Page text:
OK, we’re not going to repost Hillary Clinton’s warning about the danger to democracy posed by refusing to accept the results of an election — we’ve all seen it a million times, her supporters are the textbook definition of it, and she’s made a mockery of it herself, such as when she recently told an audience at a Selma anniversary breakfast that Georgia gubernatorial candidate Stacey Abrams “should be governor, leading that state right now.”

Hillary, of course, blamed Abram’s 50,000-vote loss on voter suppression, and then she went a step further and claimed her loss in Wisconsin was the result of thousands of people turned away from the polls because of the color of their skin.

Glenn Kessler, the Washington Post’s fact checker, jumped on that grenade right away, awarding Hillary four Pinocchios. For some reason, PolitiFact on Saturday tweeted their fact-check of Hillary’s claim that thousands were turned away because of their skin color, and even there Hillary earned a “Pants on Fire!” rating.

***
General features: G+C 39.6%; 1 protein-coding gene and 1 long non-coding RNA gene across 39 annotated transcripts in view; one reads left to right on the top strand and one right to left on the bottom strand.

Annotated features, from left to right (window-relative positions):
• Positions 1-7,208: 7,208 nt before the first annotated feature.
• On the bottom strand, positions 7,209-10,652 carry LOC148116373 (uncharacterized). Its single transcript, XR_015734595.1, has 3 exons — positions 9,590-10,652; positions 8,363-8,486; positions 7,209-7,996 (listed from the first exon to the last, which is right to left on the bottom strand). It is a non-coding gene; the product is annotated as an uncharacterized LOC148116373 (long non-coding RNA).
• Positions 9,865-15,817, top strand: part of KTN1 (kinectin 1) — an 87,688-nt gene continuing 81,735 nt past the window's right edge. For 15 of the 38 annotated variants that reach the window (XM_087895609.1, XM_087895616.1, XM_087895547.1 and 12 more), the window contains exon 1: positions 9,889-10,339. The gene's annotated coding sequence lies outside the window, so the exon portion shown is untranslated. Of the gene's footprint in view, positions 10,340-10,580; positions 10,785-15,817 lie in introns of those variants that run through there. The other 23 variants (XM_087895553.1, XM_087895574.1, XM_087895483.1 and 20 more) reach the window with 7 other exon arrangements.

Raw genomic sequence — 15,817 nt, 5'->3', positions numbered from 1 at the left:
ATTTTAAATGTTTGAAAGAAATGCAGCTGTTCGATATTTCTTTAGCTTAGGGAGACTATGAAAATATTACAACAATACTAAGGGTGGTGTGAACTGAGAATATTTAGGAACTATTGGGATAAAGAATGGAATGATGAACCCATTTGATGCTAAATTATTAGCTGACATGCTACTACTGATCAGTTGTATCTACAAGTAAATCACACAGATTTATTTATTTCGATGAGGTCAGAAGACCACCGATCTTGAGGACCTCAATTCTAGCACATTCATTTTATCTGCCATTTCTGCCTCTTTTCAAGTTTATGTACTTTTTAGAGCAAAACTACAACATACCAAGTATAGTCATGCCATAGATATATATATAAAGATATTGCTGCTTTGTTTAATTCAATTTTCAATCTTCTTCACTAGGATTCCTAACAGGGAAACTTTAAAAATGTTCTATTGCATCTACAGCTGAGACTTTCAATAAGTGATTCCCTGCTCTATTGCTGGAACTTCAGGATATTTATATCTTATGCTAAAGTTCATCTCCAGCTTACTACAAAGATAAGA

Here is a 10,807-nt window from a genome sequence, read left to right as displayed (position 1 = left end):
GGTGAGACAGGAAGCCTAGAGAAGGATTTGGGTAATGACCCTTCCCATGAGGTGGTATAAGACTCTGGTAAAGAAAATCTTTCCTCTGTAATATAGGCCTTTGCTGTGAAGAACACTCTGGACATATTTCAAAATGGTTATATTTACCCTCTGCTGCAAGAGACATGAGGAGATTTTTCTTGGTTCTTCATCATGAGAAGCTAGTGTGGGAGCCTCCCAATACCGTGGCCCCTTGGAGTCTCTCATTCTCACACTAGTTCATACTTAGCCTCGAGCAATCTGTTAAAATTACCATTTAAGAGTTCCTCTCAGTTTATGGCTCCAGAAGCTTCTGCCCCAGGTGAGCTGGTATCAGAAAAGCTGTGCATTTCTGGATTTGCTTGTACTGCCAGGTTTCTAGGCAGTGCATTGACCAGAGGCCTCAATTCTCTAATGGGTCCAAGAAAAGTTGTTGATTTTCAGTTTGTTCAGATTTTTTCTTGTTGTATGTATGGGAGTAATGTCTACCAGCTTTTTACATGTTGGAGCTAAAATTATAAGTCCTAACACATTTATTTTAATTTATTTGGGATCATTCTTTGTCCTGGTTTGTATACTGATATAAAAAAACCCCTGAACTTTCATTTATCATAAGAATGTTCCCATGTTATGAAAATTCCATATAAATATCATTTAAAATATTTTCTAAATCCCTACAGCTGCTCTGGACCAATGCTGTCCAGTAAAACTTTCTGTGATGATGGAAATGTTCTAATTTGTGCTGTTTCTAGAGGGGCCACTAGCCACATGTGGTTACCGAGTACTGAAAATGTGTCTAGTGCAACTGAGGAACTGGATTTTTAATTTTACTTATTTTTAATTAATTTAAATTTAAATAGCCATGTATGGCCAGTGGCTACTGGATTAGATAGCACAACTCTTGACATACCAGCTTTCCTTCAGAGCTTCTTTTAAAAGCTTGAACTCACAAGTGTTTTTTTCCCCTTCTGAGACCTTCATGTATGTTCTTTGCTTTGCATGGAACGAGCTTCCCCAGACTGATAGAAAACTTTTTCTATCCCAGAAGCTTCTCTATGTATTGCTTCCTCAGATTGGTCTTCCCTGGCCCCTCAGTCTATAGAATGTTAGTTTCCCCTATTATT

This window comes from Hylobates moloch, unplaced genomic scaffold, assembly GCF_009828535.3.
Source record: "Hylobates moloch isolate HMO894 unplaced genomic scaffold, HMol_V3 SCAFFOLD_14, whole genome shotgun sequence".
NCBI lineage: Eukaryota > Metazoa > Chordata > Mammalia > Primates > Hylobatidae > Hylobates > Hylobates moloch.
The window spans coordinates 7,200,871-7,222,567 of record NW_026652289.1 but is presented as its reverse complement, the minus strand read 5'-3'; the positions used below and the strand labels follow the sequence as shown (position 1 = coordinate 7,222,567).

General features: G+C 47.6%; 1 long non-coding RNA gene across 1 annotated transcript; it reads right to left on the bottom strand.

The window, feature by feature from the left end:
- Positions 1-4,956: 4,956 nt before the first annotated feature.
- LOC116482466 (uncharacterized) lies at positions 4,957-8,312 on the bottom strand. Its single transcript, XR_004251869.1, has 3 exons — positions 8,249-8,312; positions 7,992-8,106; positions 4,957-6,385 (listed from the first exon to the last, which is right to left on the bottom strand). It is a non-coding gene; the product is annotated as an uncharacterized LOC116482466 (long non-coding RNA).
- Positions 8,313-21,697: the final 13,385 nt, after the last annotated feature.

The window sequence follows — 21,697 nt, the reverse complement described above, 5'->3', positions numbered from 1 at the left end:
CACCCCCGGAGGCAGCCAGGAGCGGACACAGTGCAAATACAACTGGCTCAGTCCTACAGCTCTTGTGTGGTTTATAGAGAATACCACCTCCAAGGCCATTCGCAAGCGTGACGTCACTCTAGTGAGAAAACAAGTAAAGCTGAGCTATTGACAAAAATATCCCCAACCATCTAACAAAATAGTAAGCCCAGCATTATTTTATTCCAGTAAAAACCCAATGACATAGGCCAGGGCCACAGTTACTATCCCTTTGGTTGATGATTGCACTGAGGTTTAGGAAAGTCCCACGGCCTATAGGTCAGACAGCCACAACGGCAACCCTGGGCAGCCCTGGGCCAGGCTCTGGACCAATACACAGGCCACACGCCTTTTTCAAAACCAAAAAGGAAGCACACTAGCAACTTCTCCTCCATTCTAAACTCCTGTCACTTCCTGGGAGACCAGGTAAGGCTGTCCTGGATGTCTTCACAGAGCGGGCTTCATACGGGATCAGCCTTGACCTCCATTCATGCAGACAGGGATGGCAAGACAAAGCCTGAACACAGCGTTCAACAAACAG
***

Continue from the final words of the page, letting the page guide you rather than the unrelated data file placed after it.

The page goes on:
We don’t know why PolitFact posted this again today, but we’d be happy if they’d post it every day until the 2020 election because Democrats are most certainly setting up the narrative for when they lose next time:

In making her new claim, Clinton attributed what happened in Wisconsin to the fact that the Voting Rights Act was no longer in effect. That refers to a 2013 U.S. Supreme Court ruling that struck down Section 4 of the Act.

The problem: Wisconsin was never one of the states covered by that section.

As our friends at the Washington Post’s Fact-checker noted in their analysis of Clinton’s remarks:

Wisconsin was not one of the states covered by Section 4 when the court ruled in 2013, so, right off the bat, Clinton’s claim that this “made a difference in Wisconsin” is unfounded. Georgia was covered by Section 4, but Clinton’s claim that total voter registration declined in that state from 2012 to 2016 is false; it increased.

It’s where the DNC is hosting its convention, just to make sure everyone knows where it is (and that it really exists).

No doubt.

We hate to keep harping on it, but we’d love to hear from the tech who “accidentally” ran BleachBit on her email server a few times after asking around online how to delete headers from emails that had already been archived, but of course, he took the Fifth. Maybe some bored journalist out there could look the guy up and go for coffee.